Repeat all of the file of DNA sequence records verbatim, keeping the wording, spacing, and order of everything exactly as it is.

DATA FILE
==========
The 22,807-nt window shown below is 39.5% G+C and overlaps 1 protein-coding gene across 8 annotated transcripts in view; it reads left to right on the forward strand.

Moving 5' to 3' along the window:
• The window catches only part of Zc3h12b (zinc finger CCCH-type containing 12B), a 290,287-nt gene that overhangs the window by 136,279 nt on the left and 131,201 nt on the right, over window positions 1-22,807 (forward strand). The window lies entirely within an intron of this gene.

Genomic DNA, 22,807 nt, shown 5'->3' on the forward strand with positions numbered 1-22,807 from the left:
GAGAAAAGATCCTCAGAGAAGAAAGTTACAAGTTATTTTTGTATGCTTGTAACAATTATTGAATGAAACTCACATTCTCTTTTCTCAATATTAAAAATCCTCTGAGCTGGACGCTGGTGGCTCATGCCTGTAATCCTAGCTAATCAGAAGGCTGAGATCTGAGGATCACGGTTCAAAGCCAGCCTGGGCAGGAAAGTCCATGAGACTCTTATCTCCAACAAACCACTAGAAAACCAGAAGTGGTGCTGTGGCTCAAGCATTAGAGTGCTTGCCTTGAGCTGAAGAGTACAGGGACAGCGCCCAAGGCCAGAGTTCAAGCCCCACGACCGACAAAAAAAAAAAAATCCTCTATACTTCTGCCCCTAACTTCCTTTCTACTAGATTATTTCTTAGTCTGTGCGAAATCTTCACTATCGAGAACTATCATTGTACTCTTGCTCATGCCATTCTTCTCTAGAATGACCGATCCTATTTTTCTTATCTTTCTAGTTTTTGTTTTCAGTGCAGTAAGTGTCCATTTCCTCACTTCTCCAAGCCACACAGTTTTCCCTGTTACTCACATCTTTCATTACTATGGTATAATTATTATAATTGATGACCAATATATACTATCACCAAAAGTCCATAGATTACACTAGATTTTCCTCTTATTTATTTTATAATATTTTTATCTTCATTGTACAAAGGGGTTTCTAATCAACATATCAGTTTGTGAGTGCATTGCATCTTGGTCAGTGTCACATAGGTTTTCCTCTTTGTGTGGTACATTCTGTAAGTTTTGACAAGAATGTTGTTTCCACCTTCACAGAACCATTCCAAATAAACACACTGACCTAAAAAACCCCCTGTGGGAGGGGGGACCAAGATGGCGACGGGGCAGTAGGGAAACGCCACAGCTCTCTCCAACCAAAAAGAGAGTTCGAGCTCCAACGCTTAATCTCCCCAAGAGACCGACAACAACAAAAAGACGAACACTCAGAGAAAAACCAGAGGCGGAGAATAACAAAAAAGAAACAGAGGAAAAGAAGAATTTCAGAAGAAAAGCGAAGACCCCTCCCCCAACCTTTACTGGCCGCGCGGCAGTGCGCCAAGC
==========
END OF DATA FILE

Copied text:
The 22,807-nt window shown below is 39.5% G+C and overlaps 1 protein-coding gene across 8 annotated transcripts in view; it reads left to right on the forward strand.

Moving 5' to 3' along the window:
• The window catches only part of Zc3h12b (zinc finger CCCH-type containing 12B), a 290,287-nt gene that overhangs the window by 136,279 nt on the left and 131,201 nt on the right, over window positions 1-22,807 (forward strand). The window lies entirely within an intron of this gene.

Genomic DNA, 22,807 nt, shown 5'->3' on the forward strand with positions numbered 1-22,807 from the left:
GAGAAAAGATCCTCAGAGAAGAAAGTTACAAGTTATTTTTGTATGCTTGTAACAATTATTGAATGAAACTCACATTCTCTTTTCTCAATATTAAAAATCCTCTGAGCTGGACGCTGGTGGCTCATGCCTGTAATCCTAGCTAATCAGAAGGCTGAGATCTGAGGATCACGGTTCAAAGCCAGCCTGGGCAGGAAAGTCCATGAGACTCTTATCTCCAACAAACCACTAGAAAACCAGAAGTGGTGCTGTGGCTCAAGCATTAGAGTGCTTGCCTTGAGCTGAAGAGTACAGGGACAGCGCCCAAGGCCAGAGTTCAAGCCCCACGACCGACAAAAAAAAAAAAATCCTCTATACTTCTGCCCCTAACTTCCTTTCTACTAGATTATTTCTTAGTCTGTGCGAAATCTTCACTATCGAGAACTATCATTGTACTCTTGCTCATGCCATTCTTCTCTAGAATGACCGATCCTATTTTTCTTATCTTTCTAGTTTTTGTTTTCAGTGCAGTAAGTGTCCATTTCCTCACTTCTCCAAGCCACACAGTTTTCCCTGTTACTCACATCTTTCATTACTATGGTATAATTATTATAATTGATGACCAATATATACTATCACCAAAAGTCCATAGATTACACTAGATTTTCCTCTTATTTATTTTATAATATTTTTATCTTCATTGTACAAAGGGGTTTCTAATCAACATATCAGTTTGTGAGTGCATTGCATCTTGGTCAGTGTCACATAGGTTTTCCTCTTTGTGTGGTACATTCTGTAAGTTTTGACAAGAATGTTGTTTCCACCTTCACAGAACCATTCCAAATAAACACACTGACCTAAAAAACCCCCTGTGGGAGGGGGGACCAAGATGGCGACGGGGCAGTAGGGAAACGCCACAGCTCTCTCCAACCAAAAAGAGAGTTCGAGCTCCAACGCTTAATCTCCCCAAGAGACCGACAACAACAAAAAGACGAACACTCAGAGAAAAACCAGAGGCGGAGAATAACAAAAAAGAAACAGAGGAAAAGAAGAATTTCAGAAGAAAAGCGAAGACCCCTCCCCCAACCTTTACTGGCCGCGCGGCAGTGCGCCAAGC